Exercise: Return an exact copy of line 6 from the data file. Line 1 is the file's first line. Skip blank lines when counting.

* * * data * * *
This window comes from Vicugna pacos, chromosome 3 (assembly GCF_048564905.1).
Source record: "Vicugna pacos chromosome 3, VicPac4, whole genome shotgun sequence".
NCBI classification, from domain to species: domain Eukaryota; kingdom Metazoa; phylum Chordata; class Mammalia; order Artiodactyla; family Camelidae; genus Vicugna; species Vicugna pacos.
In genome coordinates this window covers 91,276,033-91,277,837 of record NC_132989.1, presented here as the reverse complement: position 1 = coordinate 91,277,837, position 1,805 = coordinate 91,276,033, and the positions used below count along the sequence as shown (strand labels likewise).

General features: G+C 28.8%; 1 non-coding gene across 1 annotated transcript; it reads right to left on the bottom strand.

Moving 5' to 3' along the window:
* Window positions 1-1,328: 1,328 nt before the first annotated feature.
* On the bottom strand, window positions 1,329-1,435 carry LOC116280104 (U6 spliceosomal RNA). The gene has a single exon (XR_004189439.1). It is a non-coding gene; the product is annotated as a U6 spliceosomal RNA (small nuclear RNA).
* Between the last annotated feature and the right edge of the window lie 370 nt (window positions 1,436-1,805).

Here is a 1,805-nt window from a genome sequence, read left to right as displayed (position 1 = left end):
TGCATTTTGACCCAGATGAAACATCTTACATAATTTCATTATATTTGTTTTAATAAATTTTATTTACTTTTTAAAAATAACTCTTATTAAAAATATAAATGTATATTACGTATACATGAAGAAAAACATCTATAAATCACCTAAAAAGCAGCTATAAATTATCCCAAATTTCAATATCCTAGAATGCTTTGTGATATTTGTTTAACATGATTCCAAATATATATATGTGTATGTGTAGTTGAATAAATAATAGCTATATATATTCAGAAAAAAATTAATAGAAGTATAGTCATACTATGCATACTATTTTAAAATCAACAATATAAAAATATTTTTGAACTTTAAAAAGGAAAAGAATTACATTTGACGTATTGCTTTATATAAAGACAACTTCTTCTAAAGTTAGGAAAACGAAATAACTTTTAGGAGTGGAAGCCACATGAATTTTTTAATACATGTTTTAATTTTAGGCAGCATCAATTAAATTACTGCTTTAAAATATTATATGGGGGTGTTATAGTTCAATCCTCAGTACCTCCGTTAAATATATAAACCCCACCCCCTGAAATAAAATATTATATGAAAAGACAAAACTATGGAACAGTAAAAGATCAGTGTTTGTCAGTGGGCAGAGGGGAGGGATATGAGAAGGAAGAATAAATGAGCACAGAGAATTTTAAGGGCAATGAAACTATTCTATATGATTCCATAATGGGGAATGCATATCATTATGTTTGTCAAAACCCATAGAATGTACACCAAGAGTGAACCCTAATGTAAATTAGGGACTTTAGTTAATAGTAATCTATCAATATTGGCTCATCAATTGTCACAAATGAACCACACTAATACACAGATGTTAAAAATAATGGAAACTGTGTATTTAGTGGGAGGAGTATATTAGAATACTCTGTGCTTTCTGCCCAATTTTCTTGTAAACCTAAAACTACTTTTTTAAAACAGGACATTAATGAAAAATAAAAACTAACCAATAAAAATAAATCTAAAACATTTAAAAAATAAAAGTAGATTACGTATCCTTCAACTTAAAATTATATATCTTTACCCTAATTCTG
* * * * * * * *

Moving 5' to 3' along the window: